Jackson Pollock’s ‘Mural’ arrives at Getty’s conservation lab
“Mural,” the critically important painting in Jackson Pollock’s development as a major American artist, has arrived in the conservation lab at the J. Paul Getty Museum. A visit Wednesday to see the monumental 1943 canvas, which is in the collection of the University of Iowa Museum of Art, shows why conservation work is imperative.
What the artist called “a stampede” of shapes, lines of force and rhythmic colors across the canvas had a profound effect on American art, sweeping away the nativist ethos of his mentor, Thomas Hart Benton.
But a pronounced sag can now be seen in the center of the painting at the top. Unframed, “Mural” is roughly 8 feet tall and 20 feet wide. The downward weight in the middle is pulling up the bottom edges of the canvas at the right and left. Rather than a wide rectangle, “Mural” is showing modest but clear signs of a broad, downward curve.
What caused the sagging? At some point, a new lining on the back was added to reinforce the canvas. Re-lining, a common procedure, employed a wax adhesive. Given the picture’s size, considerable weight was added to the painting.
Museum conservators will work with scientists at the Getty Conservation Institute to determine how to rectify the problem. They also plan to remove a layer of varnish from the painting’s surface, apparently added in the 1970s, which creates a slight sheen.
Tests will also be done to catalog the paints Pollock employed. It might even be possible to figure out whether the legend that says Pollock painted “Mural” in a single day is valid. Drying times for paint layers, many of which are visibly crisp and clean and plainly were not painted wet-on-wet, might yield clues.
When work is completed in early 2014, “Mural” will go on view at the Getty Museum for three months. Which brings me to a fantasy. Why not a small show drawn from Los Angeles collections with the “Mural” restoration as the anchor?
Pollock grew up in L.A. He drew much inspiration from the South Pacific holdings at the Natural History Museum in Exposition Park, not far from the family’s bungalow court on West 50th Street, as well as the great Native American collections of the Southwest Museum, near the house in Montecito Heights where the Pollocks later lived.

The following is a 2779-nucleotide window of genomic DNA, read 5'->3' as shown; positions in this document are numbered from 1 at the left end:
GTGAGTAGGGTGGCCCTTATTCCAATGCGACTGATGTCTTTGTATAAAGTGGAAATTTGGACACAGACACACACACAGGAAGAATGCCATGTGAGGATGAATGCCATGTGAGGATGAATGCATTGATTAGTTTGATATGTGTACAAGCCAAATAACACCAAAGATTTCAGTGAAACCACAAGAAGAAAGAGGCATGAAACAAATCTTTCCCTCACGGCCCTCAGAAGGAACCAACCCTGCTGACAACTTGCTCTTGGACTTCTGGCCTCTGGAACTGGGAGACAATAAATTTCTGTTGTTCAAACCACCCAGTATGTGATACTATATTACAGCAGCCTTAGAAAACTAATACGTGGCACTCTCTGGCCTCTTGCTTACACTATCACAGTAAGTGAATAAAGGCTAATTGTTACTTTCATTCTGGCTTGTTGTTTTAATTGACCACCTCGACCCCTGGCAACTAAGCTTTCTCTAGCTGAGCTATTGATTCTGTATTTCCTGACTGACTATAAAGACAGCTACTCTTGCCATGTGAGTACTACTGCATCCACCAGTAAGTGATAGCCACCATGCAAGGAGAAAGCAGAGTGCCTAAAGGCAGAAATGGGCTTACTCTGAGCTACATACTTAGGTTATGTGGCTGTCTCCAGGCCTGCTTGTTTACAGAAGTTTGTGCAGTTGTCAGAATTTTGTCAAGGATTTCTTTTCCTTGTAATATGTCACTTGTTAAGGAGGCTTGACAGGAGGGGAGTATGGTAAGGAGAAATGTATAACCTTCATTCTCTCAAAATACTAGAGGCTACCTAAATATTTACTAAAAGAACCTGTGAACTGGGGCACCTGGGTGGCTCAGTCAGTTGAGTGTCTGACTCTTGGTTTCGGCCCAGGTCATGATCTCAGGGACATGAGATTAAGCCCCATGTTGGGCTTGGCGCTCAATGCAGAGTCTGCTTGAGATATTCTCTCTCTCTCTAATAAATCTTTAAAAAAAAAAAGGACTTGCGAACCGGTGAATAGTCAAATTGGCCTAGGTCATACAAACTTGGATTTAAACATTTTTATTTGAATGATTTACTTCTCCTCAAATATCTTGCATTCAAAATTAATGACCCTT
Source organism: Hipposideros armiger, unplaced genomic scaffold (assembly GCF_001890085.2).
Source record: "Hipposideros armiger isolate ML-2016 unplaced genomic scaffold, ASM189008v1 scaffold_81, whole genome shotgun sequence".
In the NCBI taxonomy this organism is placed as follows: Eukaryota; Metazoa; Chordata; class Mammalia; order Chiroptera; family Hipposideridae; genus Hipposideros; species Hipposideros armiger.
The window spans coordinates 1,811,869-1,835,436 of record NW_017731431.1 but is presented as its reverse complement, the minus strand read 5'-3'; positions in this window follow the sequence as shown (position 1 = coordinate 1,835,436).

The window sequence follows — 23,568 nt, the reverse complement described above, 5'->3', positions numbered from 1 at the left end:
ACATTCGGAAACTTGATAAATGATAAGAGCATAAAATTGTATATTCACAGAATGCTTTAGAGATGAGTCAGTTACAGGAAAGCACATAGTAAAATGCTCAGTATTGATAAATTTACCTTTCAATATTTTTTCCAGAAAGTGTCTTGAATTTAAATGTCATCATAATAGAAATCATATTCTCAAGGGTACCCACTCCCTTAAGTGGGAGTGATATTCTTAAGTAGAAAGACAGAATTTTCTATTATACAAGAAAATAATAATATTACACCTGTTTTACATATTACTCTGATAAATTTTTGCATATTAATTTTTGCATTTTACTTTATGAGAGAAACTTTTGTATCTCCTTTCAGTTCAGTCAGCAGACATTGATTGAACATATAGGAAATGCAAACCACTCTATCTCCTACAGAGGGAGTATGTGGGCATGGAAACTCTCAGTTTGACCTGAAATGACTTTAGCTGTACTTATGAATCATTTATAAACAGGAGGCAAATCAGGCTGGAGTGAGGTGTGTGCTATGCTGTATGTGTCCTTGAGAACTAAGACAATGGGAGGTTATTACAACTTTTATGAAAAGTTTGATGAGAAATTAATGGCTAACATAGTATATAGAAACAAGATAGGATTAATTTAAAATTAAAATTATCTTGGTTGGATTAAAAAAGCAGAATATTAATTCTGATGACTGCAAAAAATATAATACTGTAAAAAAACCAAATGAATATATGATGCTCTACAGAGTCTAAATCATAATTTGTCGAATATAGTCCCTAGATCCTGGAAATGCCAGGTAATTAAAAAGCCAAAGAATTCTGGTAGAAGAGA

And his work is unthinkable without José Clemente Orozco, whose 1930 “Prometheus” fresco at Pomona College was the first Mexican mural in the United States, and especially David Alfaro Siqueiros, whom Pollock first met in L.A. “América Tropical,” Siqueiros’ cruelly whitewashed 1932 mural, finally returns to public view downtown at El Pueblo de Los Angeles Historical Monument in the fall.
The Museum of Contemporary Art owns Pollock’s “Number 3, 1948,” a small but dramatic experiment using liquid enamels, and “Number 1, 1949,” an exquisitely refined example of his mature drip-paintings. The Los Angeles County Museum of Art owns two relatively modest paintings, dated 1950 and 1951, plus two early drawings (1938-40 and 1945). MOCA also has two works on paper, from 1943 and 1951. In a local private collection, there’s even a marvelous abstraction by Lee Krasner, the artist’s wife, collaged with fragments of a torn-up Pollock.
As long as we’re dreaming, why not toss Northern California into the mix? “Guardians of the Secret,” the fierce totemic work painted the same year as “Mural,” is in the collection of the San Francisco Museum of Modern Art, together with a 1939-40 pencil drawing. The great drip-painting “Lucifer” (1947) is in the famed Anderson Collection, destined for a new museum at Stanford.
Seven paintings and five drawings could make an incisive context for “Mural.” But even if such an installation doesn’t come to pass, the Getty’s conservation project, which will yield a publication, ought to provide a trove of information. Expect to learn a lot about Pollock’s working method and the pivotal place occupied by the legendary painting.
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